The Association of Tennis Professionals or ATP is filled with athletically gifted athletes working diligently to hone their skills through extensive practice. And the mantra “When you are not practicing, remember, someone, somewhere, is practicing, and when you meet him he will win”, no more relevant than on the ATP tour. The connection between practice and results has been firmly established in professional level tennis. So when recent rumors of Rafael Nadal training 8 hours a day, every day, surfaced many simply saw this as an intensification in the overall level of play and increased or sharpened their own training efforts.

Athletic ability, highly honed skills and a tremendously strong mental willpower are all requirements for success on the ATP Tour. Add to this the ability to hold your cool under a 100 mph serve and all the challenges of independent self funded travel makes this sport an especially difficult calling. With this in mind and an obscure question about tennis elbow, I was keen to sit down with Peter Wessels a former top one hundred ATP player and veteran tennis professional.

Originally from the small medieval town of Zwolle in the Netherlands, Peter grew rapidly to a towering height of 6’ 5” and could have played basketball but choose tennis as his sport of choice. He excelled at it early. With a cannon for a serve, he had a stellar junior/amateur career, which was followed by a successful professional career spanning more than 10 years in both singles and doubles play. In a profession where success is publicly measured by prize money, Peter has raked in an impressive prize money total approaching one million dollars. He’s played in all the big tournaments, including prestigious Wimbledon and competed (and won) against some of the greats of his era (Agassi, Rafter, Bjorkman and Federer) to name a few. In short, a journeyman professional with a passion for the game.

I fired off these questions to Peter.

Over the years what has been the biggest change in your preparation for your sport?

Stretching, both before and after. In the old days I’d just run out and play. As my career progressed I used my practice time more efficiently. I looked for more quality, and not just the quantity of time. In my early twenties I practiced tennis four hours a day and did at least one hour of fitness/running/weights. Towards the end of my career I have focused more by limiting my training to two to three hours a day but with high intensity and for specific skills.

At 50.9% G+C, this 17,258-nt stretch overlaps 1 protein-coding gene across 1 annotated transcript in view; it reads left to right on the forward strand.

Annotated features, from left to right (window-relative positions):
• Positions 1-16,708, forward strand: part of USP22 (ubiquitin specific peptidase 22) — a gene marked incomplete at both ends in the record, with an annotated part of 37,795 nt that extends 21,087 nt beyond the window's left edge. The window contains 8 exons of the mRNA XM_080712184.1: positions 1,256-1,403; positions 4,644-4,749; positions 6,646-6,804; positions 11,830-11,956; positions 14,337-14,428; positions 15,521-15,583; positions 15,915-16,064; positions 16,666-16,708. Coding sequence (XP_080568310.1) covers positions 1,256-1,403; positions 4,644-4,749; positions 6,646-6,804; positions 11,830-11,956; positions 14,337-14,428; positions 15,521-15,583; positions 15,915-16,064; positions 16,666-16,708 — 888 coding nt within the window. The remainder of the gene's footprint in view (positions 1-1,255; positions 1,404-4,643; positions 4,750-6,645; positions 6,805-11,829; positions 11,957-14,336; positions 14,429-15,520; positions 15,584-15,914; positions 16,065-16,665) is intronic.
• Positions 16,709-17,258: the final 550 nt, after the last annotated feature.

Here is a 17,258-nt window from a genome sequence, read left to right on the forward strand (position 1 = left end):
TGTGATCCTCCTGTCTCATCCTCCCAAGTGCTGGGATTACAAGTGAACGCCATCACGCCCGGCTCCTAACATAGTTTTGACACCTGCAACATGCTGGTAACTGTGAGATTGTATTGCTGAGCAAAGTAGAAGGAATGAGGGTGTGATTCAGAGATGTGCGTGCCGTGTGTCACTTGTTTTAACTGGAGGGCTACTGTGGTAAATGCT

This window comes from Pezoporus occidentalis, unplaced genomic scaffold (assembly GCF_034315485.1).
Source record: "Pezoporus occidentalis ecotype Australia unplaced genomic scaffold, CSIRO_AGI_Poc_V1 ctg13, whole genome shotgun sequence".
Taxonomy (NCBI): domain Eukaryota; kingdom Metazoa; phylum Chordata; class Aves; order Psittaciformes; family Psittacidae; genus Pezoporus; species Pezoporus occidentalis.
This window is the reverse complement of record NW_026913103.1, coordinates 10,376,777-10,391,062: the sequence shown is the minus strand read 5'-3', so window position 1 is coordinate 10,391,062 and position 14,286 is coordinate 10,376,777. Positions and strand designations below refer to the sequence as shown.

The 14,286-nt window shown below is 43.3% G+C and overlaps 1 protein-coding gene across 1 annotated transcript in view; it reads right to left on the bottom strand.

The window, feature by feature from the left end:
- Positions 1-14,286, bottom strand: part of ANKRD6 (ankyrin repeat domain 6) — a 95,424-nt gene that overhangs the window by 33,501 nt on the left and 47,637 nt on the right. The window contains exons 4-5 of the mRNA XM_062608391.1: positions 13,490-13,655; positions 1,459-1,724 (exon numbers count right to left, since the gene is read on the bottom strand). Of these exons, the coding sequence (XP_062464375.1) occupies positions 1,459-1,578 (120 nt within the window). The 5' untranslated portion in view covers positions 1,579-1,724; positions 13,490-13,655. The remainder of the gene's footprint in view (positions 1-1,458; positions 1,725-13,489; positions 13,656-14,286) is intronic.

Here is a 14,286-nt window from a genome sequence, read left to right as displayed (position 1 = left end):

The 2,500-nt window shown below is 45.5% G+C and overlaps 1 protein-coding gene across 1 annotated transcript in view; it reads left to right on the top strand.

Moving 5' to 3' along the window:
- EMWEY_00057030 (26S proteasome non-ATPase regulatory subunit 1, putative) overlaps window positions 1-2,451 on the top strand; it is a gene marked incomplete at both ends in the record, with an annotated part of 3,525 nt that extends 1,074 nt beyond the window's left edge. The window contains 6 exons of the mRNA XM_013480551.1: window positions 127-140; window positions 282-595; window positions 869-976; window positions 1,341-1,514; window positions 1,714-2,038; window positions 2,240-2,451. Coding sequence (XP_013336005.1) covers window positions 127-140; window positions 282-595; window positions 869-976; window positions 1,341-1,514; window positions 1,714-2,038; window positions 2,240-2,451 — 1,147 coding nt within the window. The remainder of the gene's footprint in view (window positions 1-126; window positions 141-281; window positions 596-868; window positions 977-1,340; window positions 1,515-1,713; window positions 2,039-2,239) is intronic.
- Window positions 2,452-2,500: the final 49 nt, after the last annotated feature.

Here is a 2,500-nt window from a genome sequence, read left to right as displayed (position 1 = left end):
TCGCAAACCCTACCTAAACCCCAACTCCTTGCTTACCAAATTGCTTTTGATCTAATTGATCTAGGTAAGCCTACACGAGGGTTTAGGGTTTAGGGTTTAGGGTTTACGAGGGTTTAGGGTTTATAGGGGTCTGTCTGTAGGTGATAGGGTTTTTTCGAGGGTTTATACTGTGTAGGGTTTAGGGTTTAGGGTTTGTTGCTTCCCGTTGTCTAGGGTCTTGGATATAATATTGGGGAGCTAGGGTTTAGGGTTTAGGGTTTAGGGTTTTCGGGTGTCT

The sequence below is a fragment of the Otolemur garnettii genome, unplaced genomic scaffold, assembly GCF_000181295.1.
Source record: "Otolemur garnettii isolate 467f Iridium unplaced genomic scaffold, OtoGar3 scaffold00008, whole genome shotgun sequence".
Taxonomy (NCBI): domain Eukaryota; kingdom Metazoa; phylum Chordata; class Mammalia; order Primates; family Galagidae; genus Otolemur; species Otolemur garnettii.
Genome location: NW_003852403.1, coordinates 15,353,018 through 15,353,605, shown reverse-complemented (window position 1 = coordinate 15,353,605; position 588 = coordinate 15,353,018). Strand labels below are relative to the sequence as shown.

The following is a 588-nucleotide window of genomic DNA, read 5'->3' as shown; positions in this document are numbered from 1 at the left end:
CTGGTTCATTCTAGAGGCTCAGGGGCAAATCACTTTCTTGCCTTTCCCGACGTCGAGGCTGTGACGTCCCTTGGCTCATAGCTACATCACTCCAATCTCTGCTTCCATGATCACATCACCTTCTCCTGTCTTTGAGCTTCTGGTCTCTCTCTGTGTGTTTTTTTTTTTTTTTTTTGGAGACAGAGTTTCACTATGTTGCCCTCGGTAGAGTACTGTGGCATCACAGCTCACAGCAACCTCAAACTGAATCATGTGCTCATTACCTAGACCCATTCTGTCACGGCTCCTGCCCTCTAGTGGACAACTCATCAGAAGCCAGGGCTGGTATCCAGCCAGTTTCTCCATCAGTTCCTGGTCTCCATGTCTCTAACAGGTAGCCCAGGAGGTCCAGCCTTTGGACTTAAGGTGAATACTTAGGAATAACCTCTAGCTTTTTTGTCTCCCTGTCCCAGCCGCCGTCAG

Do you have a routine, exercise or secret approach to your game that you’d like to share?

Tactically speaking I always want to play my own game: a serve and volley, attacking style. I want my opponents to be under constant pressure because a lot of tennis players hate being under pressure. They like to hit the ball up and down for fifteen times waiting for a mistake from their opponent. I put pressure on them, keeping the rallies short so they wouldn’t feel comfortable playing against me.

Apart from the tactical side, I do what every player does before a big match. I warm up for half an hour on the match day, make sure I eat some pasta or something that will give me energy, rest a bit, and for the last 45 minutes before the match I always like to be by myself, thinking about my game plan and relaxing the mind.

What was the most difficult injury or setback?

I’ve fought through so many injuries. Ankles and shoulders being the most significant. But this is all just part of the game and doing what you do. I suppose the most pivotal injury was a game ending ankle injury in the US Open when playing against Roger Federer and leading 2-0.

Do Tennis Elbow Bands work?

Not really. It may allow you to play through the injury during a critical match or time, but the best thing to do is stop playing and give the elbow a good long rest.

We chatted about a wide range of things from politics and world events and I was impressed with his broad wide ranging knowledge and easy going friendly manner. He’s a great guy! Peter is now a tennis coach in Dubai in the Middle East but he can be tempted away to play in the odd tournament. Recently he won the prestigious Sheikh Zayed Cup for singles. “I play to win!”, he said with a smile and a wink. Here’s a photo of Peter and the legendary Roger Federer after a training session with PSS Tennis Academy in Dubai.